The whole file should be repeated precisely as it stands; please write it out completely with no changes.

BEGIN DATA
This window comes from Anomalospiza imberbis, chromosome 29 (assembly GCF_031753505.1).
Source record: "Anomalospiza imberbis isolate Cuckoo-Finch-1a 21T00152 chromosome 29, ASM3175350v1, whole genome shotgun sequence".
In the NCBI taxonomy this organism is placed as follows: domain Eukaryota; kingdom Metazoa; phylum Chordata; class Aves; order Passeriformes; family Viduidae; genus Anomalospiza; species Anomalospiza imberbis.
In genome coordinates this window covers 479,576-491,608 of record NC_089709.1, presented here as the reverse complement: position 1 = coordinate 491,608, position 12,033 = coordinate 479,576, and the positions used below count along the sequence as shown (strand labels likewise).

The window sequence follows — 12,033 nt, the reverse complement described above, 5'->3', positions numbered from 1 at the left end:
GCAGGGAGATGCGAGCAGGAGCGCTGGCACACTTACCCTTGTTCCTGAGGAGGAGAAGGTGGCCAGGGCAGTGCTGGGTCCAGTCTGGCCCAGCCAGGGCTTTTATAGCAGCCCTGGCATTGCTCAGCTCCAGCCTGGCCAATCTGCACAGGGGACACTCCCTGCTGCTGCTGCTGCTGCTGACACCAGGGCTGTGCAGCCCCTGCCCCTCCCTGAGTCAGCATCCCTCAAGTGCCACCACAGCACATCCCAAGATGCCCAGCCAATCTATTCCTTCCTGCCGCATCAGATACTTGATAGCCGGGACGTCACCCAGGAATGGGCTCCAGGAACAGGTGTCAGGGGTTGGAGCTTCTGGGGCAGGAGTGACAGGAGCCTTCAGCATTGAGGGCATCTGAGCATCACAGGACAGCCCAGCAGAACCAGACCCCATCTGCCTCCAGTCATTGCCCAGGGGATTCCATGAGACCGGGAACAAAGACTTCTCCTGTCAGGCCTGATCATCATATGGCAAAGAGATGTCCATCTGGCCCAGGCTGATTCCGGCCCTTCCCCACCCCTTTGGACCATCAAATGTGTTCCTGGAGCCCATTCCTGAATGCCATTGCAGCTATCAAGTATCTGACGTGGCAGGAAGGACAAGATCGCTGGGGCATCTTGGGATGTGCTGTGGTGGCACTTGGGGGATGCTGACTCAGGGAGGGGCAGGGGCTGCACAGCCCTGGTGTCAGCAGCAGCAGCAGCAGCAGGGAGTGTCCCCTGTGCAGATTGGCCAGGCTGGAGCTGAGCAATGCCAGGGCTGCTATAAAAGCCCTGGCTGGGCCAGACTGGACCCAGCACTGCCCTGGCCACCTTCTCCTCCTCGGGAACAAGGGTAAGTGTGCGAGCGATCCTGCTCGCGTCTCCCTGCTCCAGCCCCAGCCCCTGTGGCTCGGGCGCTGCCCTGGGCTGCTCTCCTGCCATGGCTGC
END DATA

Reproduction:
This window comes from Anomalospiza imberbis, chromosome 29 (assembly GCF_031753505.1).
Source record: "Anomalospiza imberbis isolate Cuckoo-Finch-1a 21T00152 chromosome 29, ASM3175350v1, whole genome shotgun sequence".
In the NCBI taxonomy this organism is placed as follows: domain Eukaryota; kingdom Metazoa; phylum Chordata; class Aves; order Passeriformes; family Viduidae; genus Anomalospiza; species Anomalospiza imberbis.
In genome coordinates this window covers 479,576-491,608 of record NC_089709.1, presented here as the reverse complement: position 1 = coordinate 491,608, position 12,033 = coordinate 479,576, and the positions used below count along the sequence as shown (strand labels likewise).

The window sequence follows — 12,033 nt, the reverse complement described above, 5'->3', positions numbered from 1 at the left end:
GCAGGGAGATGCGAGCAGGAGCGCTGGCACACTTACCCTTGTTCCTGAGGAGGAGAAGGTGGCCAGGGCAGTGCTGGGTCCAGTCTGGCCCAGCCAGGGCTTTTATAGCAGCCCTGGCATTGCTCAGCTCCAGCCTGGCCAATCTGCACAGGGGACACTCCCTGCTGCTGCTGCTGCTGCTGACACCAGGGCTGTGCAGCCCCTGCCCCTCCCTGAGTCAGCATCCCTCAAGTGCCACCACAGCACATCCCAAGATGCCCAGCCAATCTATTCCTTCCTGCCGCATCAGATACTTGATAGCCGGGACGTCACCCAGGAATGGGCTCCAGGAACAGGTGTCAGGGGTTGGAGCTTCTGGGGCAGGAGTGACAGGAGCCTTCAGCATTGAGGGCATCTGAGCATCACAGGACAGCCCAGCAGAACCAGACCCCATCTGCCTCCAGTCATTGCCCAGGGGATTCCATGAGACCGGGAACAAAGACTTCTCCTGTCAGGCCTGATCATCATATGGCAAAGAGATGTCCATCTGGCCCAGGCTGATTCCGGCCCTTCCCCACCCCTTTGGACCATCAAATGTGTTCCTGGAGCCCATTCCTGAATGCCATTGCAGCTATCAAGTATCTGACGTGGCAGGAAGGACAAGATCGCTGGGGCATCTTGGGATGTGCTGTGGTGGCACTTGGGGGATGCTGACTCAGGGAGGGGCAGGGGCTGCACAGCCCTGGTGTCAGCAGCAGCAGCAGCAGCAGGGAGTGTCCCCTGTGCAGATTGGCCAGGCTGGAGCTGAGCAATGCCAGGGCTGCTATAAAAGCCCTGGCTGGGCCAGACTGGACCCAGCACTGCCCTGGCCACCTTCTCCTCCTCGGGAACAAGGGTAAGTGTGCGAGCGATCCTGCTCGCGTCTCCCTGCTCCAGCCCCAGCCCCTGTGGCTCGGGCGCTGCCCTGGGCTGCTCTCCTGCCATGGCTGC